THERE is a big artist named Val,
The roughs’ and the prize—fighters’ pal:
The mind of a groom
And the head of a broom
Were Nature’s endowments to Val.
There is a Creator named God
Whose creations are sometimes quite odd:
I maintain—and I shall—
The creation of Val
Reflects little credit on God.
There is a dull Painter named Wells
Who is duller than any one else:
With the face of a horse
He sits by you and snorts—
Which is very offensive in Wells.
There’s an infantine Artist named Hughes—
Him and his the R.A.'s did refuse:
At length, though, among
The lot, one was hung—
But it was himself in a noose.
There’s a babyish party named Burges
Who from infancy hardly emerges:
If you had not been told
He’s disgracefully old,
You would offer a bull’s—eye to Burges.
There is a young person named Georgie
Who indulges each night in an orgy:
Soda—water and brandy
Are always kept handy
To efface the effects of that orgy.
There is a young Artist named Jones
Whose conduct no genius atones:
His behaviour in life
Is a pang to the wife
And a plague to the neighbours of Jones.
There is a young Painter called Jones
(A cheer here, and hisses, and groans):
The state of his mind
Is a shame to mankind,
But a matter of triumph to Jones.
There’s a Painter of Portraits named Chapman
Who in vain would catch woman or trap man
To be painted life—size
More preposterous guys
Than they care to be painted by Chapman.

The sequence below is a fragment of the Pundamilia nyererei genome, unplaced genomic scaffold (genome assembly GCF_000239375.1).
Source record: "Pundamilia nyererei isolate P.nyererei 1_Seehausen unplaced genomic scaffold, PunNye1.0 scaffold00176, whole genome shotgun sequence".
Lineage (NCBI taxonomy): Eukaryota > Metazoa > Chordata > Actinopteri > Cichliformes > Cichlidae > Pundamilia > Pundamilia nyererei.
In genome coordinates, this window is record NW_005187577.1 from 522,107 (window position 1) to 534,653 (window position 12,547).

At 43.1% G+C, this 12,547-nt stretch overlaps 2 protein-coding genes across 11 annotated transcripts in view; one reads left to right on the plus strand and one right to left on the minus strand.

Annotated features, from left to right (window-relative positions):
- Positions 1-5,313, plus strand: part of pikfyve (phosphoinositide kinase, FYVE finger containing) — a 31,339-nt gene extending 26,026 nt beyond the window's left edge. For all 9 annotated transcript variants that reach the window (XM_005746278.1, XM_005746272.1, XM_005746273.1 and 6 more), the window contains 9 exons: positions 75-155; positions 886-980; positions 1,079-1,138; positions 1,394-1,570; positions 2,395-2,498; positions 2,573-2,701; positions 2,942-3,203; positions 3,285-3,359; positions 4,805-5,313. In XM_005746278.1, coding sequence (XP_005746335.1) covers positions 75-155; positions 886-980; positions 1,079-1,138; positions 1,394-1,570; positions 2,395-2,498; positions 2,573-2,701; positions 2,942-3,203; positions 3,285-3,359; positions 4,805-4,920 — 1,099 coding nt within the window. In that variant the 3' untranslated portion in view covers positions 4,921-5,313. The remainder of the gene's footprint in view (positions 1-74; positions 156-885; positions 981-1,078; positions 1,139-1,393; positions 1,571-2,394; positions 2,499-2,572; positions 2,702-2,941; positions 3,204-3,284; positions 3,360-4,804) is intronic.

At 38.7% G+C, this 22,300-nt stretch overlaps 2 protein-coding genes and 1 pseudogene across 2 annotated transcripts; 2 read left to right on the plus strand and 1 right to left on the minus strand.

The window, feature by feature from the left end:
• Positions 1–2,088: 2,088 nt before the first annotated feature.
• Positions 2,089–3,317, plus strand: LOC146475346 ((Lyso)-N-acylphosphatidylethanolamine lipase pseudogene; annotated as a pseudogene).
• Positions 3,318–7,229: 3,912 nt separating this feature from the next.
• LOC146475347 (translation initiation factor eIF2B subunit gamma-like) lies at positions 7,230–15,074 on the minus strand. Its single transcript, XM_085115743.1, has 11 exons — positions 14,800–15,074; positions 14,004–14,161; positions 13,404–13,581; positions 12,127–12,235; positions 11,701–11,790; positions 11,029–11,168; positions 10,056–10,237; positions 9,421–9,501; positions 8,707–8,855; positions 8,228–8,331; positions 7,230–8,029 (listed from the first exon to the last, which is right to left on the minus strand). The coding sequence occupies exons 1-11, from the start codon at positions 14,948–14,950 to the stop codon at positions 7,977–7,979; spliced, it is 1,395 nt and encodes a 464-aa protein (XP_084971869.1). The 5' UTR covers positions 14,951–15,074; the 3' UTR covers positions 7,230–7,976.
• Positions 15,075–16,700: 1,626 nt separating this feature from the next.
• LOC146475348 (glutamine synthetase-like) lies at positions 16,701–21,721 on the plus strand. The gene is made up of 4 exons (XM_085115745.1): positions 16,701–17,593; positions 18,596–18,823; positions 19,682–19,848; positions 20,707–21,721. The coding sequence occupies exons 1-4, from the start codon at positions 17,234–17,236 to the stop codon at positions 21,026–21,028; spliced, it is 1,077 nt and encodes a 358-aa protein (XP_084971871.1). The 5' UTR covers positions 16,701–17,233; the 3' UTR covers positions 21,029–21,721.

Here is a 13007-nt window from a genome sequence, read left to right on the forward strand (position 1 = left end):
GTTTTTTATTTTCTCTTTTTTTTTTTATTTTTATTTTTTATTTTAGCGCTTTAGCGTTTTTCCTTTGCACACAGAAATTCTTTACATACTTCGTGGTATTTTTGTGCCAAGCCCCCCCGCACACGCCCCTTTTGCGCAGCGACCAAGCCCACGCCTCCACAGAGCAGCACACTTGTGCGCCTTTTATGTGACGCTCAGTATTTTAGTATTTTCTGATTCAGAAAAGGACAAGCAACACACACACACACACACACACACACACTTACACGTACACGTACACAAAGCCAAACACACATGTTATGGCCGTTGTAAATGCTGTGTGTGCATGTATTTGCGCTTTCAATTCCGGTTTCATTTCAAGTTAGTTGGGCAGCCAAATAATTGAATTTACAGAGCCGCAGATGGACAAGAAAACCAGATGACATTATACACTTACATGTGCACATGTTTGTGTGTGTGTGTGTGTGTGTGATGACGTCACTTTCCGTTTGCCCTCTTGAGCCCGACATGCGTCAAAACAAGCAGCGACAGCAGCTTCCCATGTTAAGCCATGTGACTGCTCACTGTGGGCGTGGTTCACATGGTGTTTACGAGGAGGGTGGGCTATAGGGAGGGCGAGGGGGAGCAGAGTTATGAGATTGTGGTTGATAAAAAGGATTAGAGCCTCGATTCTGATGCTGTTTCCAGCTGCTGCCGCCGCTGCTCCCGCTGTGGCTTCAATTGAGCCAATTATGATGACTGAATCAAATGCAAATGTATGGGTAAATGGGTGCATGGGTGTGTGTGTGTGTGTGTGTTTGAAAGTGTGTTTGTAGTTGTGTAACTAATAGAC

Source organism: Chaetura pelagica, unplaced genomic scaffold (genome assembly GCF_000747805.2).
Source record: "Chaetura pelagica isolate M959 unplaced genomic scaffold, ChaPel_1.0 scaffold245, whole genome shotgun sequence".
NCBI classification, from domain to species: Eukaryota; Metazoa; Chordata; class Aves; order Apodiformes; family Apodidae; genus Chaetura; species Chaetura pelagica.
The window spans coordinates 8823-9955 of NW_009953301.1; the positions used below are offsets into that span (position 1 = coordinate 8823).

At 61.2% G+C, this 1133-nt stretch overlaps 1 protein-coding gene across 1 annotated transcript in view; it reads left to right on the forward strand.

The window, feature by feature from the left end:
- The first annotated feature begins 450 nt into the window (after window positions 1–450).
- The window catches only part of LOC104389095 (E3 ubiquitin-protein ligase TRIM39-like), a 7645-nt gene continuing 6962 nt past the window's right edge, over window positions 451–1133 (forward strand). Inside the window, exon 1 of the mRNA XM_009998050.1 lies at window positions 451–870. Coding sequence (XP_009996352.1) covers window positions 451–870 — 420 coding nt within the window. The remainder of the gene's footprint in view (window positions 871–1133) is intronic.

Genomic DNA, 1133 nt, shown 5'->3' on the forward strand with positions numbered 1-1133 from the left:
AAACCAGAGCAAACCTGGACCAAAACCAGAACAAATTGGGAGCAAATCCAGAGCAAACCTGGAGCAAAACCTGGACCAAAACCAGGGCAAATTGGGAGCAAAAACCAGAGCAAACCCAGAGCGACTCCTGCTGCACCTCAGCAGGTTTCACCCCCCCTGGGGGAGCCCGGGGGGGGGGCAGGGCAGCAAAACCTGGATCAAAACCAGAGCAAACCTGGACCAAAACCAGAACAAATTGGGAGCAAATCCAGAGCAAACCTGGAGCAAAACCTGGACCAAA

There’s a combative Artist named Whistler
Who is, like his own hog—hairs, a bristler:
A tube of white lead
And a punch on the head
Offer varied attractions to Whistler.
There’s a publishing party named Ellis
Who’s addicted to poets with bellies:
He has at least two—
One in fact, one in view—
And God knows what will happen to Ellis.
There’s a Portuguese person named Howell
Who lays—on his lies with a trowel:
Should he give—over lying,
'Twill be when he’s dying,
For living is lying with Howell.
There is a mad Artist named Inchbold
With whom you must be at a pinch bold:
Or else you may score
The brass plate on your door
With the name of J. W. Inchbold.
A Historical Painter named Brown
Was in manners and language a clown:
At epochs of victual
Both pudden and kittle
Were expressions familiar to Brown
There was a young rascal called Nolly
Whose habits though dirty were jolly;
And when this book comes
To be marked with his thumbs
You may know that its owner is Nolly.
There are dealers in pictures named Agnew
Whose soft soap would make an old rag new:
The Father of Lies
With his tail to his eyes
Cries—“Go it, Tom Agnew, Bill Agnew!”
There’s a solid fat German called Huffer
A hypochondriacal buffer:
To declaim Schopenhauer
From the top of a tower
Is the highest ambition of Huffer.
There’s a Scotch correspondent named Scott
Thinks a penny for postage a lot:
Books, verses, and letters,
Too good for his betters,
Cannot screw out an answer from Scott.
There’s a foolish old Scotchman called Scotus,
Most justly a Pictor Ignotus:
For what he best knew
He never would do,
This stubborn [old] donkey called Scotus.
There once was a painter named Scott
Who seemed to have hair, but had not.
He seemed too to have sense:
'Twas an equal pretence
On the part of the painter named Scott.
There’s the Irishman Arthur O’Shaughnessy—
On the chessboard of poets a pawn is he:
Though a bishop or king
Would be rather the thing
To the fancy of Arthur O’Shaughnessy.
There is a young Artist named Knewstub,
Who for personal cleaning will use tub:
But in matters of paint
Not the holiest Saint
Was ever so dirty as Knewstub.
There is a poor sneak called Rossetti:
As a painter with many kicks met he—
With more as a man—
But sometimes he ran,
And that saved the rear of Rossetti.
As a critic, the Poet Buchanan
Thinks Pseudo much safer than Anon.
Into Maitland he shrunk,
But the smell of the skunk
Guides the shuddering nose to Buchanan.